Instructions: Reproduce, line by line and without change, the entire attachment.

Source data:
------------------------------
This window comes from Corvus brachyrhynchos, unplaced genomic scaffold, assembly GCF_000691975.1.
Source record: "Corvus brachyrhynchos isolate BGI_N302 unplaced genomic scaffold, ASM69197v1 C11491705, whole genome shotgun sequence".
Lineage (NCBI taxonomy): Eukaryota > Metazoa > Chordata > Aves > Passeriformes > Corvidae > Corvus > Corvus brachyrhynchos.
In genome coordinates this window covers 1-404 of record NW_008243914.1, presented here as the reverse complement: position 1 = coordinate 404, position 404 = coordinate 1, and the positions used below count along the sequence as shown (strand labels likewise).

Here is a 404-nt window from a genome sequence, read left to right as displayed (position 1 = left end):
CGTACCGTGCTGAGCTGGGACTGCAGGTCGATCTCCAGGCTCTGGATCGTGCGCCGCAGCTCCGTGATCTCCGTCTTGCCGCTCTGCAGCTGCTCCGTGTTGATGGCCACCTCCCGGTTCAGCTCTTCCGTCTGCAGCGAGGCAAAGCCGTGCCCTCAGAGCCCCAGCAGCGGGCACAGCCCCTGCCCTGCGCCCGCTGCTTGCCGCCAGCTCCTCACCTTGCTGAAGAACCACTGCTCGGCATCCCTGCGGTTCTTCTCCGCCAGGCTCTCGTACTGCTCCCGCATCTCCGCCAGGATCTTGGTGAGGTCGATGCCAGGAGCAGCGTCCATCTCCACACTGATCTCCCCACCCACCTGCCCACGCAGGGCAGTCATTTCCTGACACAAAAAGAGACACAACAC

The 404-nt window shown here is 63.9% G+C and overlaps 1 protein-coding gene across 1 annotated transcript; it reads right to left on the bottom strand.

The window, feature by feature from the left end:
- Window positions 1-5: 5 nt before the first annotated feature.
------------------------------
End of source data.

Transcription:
This window comes from Corvus brachyrhynchos, unplaced genomic scaffold, assembly GCF_000691975.1.
Source record: "Corvus brachyrhynchos isolate BGI_N302 unplaced genomic scaffold, ASM69197v1 C11491705, whole genome shotgun sequence".
Lineage (NCBI taxonomy): Eukaryota > Metazoa > Chordata > Aves > Passeriformes > Corvidae > Corvus > Corvus brachyrhynchos.
In genome coordinates this window covers 1-404 of record NW_008243914.1, presented here as the reverse complement: position 1 = coordinate 404, position 404 = coordinate 1, and the positions used below count along the sequence as shown (strand labels likewise).

Here is a 404-nt window from a genome sequence, read left to right as displayed (position 1 = left end):
CGTACCGTGCTGAGCTGGGACTGCAGGTCGATCTCCAGGCTCTGGATCGTGCGCCGCAGCTCCGTGATCTCCGTCTTGCCGCTCTGCAGCTGCTCCGTGTTGATGGCCACCTCCCGGTTCAGCTCTTCCGTCTGCAGCGAGGCAAAGCCGTGCCCTCAGAGCCCCAGCAGCGGGCACAGCCCCTGCCCTGCGCCCGCTGCTTGCCGCCAGCTCCTCACCTTGCTGAAGAACCACTGCTCGGCATCCCTGCGGTTCTTCTCCGCCAGGCTCTCGTACTGCTCCCGCATCTCCGCCAGGATCTTGGTGAGGTCGATGCCAGGAGCAGCGTCCATCTCCACACTGATCTCCCCACCCACCTGCCCACGCAGGGCAGTCATTTCCTGACACAAAAAGAGACACAACAC

The 404-nt window shown here is 63.9% G+C and overlaps 1 protein-coding gene across 1 annotated transcript; it reads right to left on the bottom strand.

The window, feature by feature from the left end:
- Window positions 1-5: 5 nt before the first annotated feature.